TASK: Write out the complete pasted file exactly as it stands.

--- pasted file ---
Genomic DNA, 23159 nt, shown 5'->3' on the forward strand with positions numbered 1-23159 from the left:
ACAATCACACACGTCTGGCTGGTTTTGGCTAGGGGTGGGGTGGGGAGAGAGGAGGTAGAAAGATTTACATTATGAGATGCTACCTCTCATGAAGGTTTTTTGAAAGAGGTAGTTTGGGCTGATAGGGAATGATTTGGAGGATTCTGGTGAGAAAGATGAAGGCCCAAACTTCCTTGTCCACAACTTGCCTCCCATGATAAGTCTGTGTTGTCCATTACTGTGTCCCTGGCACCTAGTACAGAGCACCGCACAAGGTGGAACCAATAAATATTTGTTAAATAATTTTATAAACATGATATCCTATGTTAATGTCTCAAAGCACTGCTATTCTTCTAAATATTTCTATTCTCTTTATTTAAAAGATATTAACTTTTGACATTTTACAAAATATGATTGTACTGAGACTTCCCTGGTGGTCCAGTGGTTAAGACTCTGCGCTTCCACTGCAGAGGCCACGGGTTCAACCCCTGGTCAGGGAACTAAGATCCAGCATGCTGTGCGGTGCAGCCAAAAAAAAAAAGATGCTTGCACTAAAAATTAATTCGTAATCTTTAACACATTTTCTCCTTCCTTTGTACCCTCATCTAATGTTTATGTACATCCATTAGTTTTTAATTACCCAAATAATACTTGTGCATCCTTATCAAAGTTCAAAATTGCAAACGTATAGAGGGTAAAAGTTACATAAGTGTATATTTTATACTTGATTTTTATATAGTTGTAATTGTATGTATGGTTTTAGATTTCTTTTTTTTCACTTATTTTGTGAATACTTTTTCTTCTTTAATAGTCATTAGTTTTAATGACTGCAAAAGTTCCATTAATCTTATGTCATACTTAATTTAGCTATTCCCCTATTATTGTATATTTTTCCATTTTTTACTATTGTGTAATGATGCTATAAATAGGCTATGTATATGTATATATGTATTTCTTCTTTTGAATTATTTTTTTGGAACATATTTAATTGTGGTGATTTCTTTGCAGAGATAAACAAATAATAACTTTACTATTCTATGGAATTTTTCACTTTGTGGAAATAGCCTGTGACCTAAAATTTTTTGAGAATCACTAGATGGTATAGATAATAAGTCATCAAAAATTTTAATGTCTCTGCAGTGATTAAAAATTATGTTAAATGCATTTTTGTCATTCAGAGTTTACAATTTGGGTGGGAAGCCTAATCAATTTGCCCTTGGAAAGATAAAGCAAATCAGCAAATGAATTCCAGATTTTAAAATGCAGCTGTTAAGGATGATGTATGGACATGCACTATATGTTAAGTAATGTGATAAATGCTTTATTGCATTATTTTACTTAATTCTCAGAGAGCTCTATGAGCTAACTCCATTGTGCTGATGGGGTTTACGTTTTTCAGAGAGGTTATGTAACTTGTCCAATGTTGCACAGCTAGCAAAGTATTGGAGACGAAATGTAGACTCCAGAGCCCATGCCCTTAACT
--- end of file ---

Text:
Genomic DNA, 23159 nt, shown 5'->3' on the forward strand with positions numbered 1-23159 from the left:
ACAATCACACACGTCTGGCTGGTTTTGGCTAGGGGTGGGGTGGGGAGAGAGGAGGTAGAAAGATTTACATTATGAGATGCTACCTCTCATGAAGGTTTTTTGAAAGAGGTAGTTTGGGCTGATAGGGAATGATTTGGAGGATTCTGGTGAGAAAGATGAAGGCCCAAACTTCCTTGTCCACAACTTGCCTCCCATGATAAGTCTGTGTTGTCCATTACTGTGTCCCTGGCACCTAGTACAGAGCACCGCACAAGGTGGAACCAATAAATATTTGTTAAATAATTTTATAAACATGATATCCTATGTTAATGTCTCAAAGCACTGCTATTCTTCTAAATATTTCTATTCTCTTTATTTAAAAGATATTAACTTTTGACATTTTACAAAATATGATTGTACTGAGACTTCCCTGGTGGTCCAGTGGTTAAGACTCTGCGCTTCCACTGCAGAGGCCACGGGTTCAACCCCTGGTCAGGGAACTAAGATCCAGCATGCTGTGCGGTGCAGCCAAAAAAAAAAAGATGCTTGCACTAAAAATTAATTCGTAATCTTTAACACATTTTCTCCTTCCTTTGTACCCTCATCTAATGTTTATGTACATCCATTAGTTTTTAATTACCCAAATAATACTTGTGCATCCTTATCAAAGTTCAAAATTGCAAACGTATAGAGGGTAAAAGTTACATAAGTGTATATTTTATACTTGATTTTTATATAGTTGTAATTGTATGTATGGTTTTAGATTTCTTTTTTTTCACTTATTTTGTGAATACTTTTTCTTCTTTAATAGTCATTAGTTTTAATGACTGCAAAAGTTCCATTAATCTTATGTCATACTTAATTTAGCTATTCCCCTATTATTGTATATTTTTCCATTTTTTACTATTGTGTAATGATGCTATAAATAGGCTATGTATATGTATATATGTATTTCTTCTTTTGAATTATTTTTTTGGAACATATTTAATTGTGGTGATTTCTTTGCAGAGATAAACAAATAATAACTTTACTATTCTATGGAATTTTTCACTTTGTGGAAATAGCCTGTGACCTAAAATTTTTTGAGAATCACTAGATGGTATAGATAATAAGTCATCAAAAATTTTAATGTCTCTGCAGTGATTAAAAATTATGTTAAATGCATTTTTGTCATTCAGAGTTTACAATTTGGGTGGGAAGCCTAATCAATTTGCCCTTGGAAAGATAAAGCAAATCAGCAAATGAATTCCAGATTTTAAAATGCAGCTGTTAAGGATGATGTATGGACATGCACTATATGTTAAGTAATGTGATAAATGCTTTATTGCATTATTTTACTTAATTCTCAGAGAGCTCTATGAGCTAACTCCATTGTGCTGATGGGGTTTACGTTTTTCAGAGAGGTTATGTAACTTGTCCAATGTTGCACAGCTAGCAAAGTATTGGAGACGAAATGTAGACTCCAGAGCCCATGCCCTTAACT